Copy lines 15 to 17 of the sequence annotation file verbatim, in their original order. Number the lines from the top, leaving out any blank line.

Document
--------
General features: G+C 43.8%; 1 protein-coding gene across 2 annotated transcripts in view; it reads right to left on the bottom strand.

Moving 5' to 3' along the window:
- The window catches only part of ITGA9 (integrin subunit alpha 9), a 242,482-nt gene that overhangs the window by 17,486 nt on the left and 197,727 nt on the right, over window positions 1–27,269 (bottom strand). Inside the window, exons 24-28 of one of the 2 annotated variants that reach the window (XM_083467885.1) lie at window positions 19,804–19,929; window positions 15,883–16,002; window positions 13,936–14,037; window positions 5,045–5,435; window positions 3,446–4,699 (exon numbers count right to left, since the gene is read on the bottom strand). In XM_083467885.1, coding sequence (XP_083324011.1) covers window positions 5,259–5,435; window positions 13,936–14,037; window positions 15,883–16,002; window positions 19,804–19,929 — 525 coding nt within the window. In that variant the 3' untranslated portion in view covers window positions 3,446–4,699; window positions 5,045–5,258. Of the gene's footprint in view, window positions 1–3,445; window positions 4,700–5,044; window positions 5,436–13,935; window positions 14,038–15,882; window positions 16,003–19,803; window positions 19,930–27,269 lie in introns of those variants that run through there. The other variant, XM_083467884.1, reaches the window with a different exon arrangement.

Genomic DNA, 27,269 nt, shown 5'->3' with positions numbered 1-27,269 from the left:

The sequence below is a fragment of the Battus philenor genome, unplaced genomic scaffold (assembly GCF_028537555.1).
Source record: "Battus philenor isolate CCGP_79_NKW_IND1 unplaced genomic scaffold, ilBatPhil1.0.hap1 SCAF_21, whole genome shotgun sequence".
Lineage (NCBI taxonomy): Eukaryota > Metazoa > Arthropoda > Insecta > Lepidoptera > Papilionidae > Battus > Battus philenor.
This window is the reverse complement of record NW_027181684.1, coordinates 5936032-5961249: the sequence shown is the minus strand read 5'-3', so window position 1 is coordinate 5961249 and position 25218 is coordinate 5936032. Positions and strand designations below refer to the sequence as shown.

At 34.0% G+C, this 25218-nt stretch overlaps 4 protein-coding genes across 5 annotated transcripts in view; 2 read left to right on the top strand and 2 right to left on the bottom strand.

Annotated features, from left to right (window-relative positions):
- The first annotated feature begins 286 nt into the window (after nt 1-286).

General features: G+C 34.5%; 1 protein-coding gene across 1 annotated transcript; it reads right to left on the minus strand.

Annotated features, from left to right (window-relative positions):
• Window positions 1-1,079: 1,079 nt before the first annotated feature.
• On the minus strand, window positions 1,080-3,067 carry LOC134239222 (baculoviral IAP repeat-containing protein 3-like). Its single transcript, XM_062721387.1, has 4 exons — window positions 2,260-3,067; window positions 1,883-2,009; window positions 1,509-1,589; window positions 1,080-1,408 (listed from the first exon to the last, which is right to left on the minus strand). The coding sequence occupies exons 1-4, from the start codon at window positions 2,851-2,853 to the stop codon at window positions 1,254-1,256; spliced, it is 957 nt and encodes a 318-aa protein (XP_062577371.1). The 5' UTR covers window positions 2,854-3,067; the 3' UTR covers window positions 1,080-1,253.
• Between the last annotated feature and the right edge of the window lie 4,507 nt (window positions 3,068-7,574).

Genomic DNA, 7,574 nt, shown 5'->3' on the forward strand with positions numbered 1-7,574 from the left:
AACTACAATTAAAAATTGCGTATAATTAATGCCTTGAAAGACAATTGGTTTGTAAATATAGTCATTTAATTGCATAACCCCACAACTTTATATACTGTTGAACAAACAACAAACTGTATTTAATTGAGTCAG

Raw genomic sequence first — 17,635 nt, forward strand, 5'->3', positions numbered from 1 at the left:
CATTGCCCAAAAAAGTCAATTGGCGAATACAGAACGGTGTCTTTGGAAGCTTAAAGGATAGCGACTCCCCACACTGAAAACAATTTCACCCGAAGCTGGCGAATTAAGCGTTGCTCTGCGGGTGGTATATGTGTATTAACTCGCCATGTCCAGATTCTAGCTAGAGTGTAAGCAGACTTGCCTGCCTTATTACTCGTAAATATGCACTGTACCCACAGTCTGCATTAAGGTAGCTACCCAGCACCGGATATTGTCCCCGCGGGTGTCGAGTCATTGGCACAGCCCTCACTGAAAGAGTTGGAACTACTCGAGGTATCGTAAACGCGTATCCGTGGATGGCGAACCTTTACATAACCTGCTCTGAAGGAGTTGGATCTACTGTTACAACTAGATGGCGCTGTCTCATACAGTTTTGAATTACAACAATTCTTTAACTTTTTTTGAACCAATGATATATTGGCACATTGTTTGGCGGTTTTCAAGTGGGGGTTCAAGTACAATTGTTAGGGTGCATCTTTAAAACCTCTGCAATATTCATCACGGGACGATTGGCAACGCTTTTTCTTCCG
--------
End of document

• On the minus strand, window positions 1,080-3,067 carry LOC134239222 (baculoviral IAP repeat-containing protein 3-like). Its single transcript, XM_062721387.1, has 4 exons — window positions 2,260-3,067; window positions 1,883-2,009; window positions 1,509-1,589; window positions 1,080-1,408 (listed from the first exon to the last, which is right to left on the minus strand). The coding sequence occupies exons 1-4, from the start codon at window positions 2,851-2,853 to the stop codon at window positions 1,254-1,256; spliced, it is 957 nt and encodes a 318-aa protein (XP_062577371.1). The 5' UTR covers window positions 2,854-3,067; the 3' UTR covers window positions 1,080-1,253.
• Between the last annotated feature and the right edge of the window lie 4,507 nt (window positions 3,068-7,574).

Genomic DNA, 7,574 nt, shown 5'->3' on the forward strand with positions numbered 1-7,574 from the left: